But it didn’t top the energy I had after doing a Tracy Anderson workout from the comfort of my studio apartment. I pulled ankle weights from my drawer of workout gadgets and streamed the online master class. Now I really felt like a badass—it was only 7 a.m. and I had hot tea, a workout, and soon enough, GP’s morning “smoothie” already checked off my to-do list.
Yep, the Moon Juice holistic supplements had arrived. The smoothie on the website appeared light and creamy, and I was excited to finally try it myself.
…until I tried it myself.
The powders were messy, brown, and smelled like cardboard. My kitchen counter looked like the aftermath of a science project, which made sense because the smoothie tasted like a science project. I plugged my nose, forced the rest down, and sponged up the Brain Dust residue before getting ready for work.
A stale, lingering aftertaste stayed with me until later that day, when a special delivery from our assistant beauty editor arrived at my desk: a colorful selection of makeup and skincare products from Gwyneth’s collaboration with Juice Beauty. Being the makeup minimalist that I am, I saved the foundations and funky lip shades for later, and played it safe with a sheer gloss. The Naked hue instantly became my go-to. It was smooth, non-sticky, and I didn’t feel like I needed a layer of lip balm underneath.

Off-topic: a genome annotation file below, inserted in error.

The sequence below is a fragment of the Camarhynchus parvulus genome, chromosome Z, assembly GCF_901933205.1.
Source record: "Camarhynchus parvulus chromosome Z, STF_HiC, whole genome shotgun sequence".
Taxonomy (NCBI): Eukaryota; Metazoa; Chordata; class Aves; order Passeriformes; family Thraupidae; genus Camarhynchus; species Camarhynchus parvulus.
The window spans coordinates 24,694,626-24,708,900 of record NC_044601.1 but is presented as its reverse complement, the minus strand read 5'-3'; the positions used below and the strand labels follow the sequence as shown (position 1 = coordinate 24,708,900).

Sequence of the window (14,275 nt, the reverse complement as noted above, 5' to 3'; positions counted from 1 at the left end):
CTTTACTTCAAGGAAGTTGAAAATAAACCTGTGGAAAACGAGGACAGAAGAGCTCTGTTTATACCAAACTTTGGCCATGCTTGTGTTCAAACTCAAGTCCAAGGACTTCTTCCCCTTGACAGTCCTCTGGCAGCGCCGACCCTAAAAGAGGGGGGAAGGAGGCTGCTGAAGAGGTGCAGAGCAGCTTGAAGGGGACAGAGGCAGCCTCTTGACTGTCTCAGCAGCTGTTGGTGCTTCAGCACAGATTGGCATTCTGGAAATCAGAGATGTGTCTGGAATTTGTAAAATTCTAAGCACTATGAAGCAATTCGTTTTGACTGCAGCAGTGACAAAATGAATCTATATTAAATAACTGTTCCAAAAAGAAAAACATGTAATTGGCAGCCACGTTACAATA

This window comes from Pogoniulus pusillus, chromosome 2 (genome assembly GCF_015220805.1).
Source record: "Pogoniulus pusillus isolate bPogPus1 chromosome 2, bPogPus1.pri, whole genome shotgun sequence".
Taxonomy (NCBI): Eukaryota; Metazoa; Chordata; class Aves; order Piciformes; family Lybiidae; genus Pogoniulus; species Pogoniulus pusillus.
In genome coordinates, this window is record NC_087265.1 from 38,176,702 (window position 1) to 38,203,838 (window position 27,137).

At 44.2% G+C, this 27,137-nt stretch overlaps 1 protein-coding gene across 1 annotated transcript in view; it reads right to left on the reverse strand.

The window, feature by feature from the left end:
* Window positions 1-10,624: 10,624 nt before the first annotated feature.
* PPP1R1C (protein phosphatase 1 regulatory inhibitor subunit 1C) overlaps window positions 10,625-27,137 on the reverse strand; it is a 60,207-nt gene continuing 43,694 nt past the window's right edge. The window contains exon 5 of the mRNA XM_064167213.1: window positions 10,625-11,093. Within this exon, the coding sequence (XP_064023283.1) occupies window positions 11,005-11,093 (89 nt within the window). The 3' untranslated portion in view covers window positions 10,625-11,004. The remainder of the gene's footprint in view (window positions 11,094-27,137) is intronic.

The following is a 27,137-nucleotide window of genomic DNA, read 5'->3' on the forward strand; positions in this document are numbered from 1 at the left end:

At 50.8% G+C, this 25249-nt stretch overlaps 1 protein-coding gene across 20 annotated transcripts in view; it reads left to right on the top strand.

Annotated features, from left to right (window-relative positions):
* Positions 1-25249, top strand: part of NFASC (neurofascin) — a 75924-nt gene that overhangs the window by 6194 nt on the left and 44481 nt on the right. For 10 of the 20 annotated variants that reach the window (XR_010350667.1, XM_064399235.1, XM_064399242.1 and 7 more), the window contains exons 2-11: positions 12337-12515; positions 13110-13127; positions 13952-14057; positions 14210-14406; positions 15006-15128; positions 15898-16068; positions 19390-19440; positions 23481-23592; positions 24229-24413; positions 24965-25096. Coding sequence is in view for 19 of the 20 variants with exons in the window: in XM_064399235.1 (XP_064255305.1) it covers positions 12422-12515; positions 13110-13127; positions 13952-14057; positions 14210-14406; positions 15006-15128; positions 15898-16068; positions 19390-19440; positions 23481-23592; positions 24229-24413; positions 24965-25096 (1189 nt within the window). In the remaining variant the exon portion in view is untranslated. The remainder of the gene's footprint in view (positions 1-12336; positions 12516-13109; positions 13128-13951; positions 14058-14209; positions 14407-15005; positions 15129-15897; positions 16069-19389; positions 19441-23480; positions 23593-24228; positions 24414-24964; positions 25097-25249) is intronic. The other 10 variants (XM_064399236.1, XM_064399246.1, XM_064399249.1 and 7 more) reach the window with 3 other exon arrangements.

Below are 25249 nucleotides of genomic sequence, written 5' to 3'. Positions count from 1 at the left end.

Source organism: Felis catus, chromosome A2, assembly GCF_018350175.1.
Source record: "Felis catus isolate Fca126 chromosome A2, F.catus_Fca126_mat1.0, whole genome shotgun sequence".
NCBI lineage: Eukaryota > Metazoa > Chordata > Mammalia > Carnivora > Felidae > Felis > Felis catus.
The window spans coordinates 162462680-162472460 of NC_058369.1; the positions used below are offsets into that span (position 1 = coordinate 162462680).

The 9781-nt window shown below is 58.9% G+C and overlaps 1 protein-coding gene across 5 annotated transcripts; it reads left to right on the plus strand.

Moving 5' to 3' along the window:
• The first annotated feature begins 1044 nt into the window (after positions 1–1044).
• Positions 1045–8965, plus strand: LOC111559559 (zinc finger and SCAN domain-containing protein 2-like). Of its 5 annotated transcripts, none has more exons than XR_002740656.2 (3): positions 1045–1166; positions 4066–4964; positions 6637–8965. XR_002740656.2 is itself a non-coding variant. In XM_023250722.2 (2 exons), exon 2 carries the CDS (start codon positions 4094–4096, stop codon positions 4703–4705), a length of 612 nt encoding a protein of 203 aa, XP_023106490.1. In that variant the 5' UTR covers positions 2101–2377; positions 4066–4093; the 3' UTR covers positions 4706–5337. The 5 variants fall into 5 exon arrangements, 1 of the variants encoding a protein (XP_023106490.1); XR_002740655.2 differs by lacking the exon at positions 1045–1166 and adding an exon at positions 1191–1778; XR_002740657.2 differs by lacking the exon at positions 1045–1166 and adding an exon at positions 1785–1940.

Dinner was cauliflower risotto, followed by a meditation session and another in-and-out dip in the tub. Then it hit me: these goop recipes had been time-consuming to prep, but hey, I did it—and they’d mostly turned out delicious, save for the “smoothie.” And the baths, filth and all, were beginning to feel like a mini reward after a long day. I started keeping pouches of seeds in my desk drawer to make tea at work. Having morning and night me-time made me feel like 140 bucks. (Actually, that’s just how much the goop by Juice Beauty replenishing night cream costs.) I was catching the goop fever.
Breakfast: GP’s morning smoothie
Lunch: Leftover soba noodle salad with grilled chicken
Dinner: Cauliflower and spinach risotto
My alarm went off at 5:45 with a reminder note that I had a Tracy Anderson class at 7. My body felt achy and stiff—residual effects of late-night meal prepping and crack-of-dawn living room workouts, I assumed.
An hour later I had settled into a spot in the heated studio, donning zebra-print leggings and a red tank. But today the ankle weights felt really heavy. My temples pounded to the music. The heat felt nauseating.
Suddenly, as I extended my leg behind me one of Tracy’s classic butt-busting moves, I was sure I was about to throw up. I picked myself up off the floor, weights still Velcroed around my ankles, and took a spot on the bench outside the studio door with my head between my legs.
“Especially hard routine this week?” asked the girl at the front desk.
“I think I’m just overheated,” I muttered.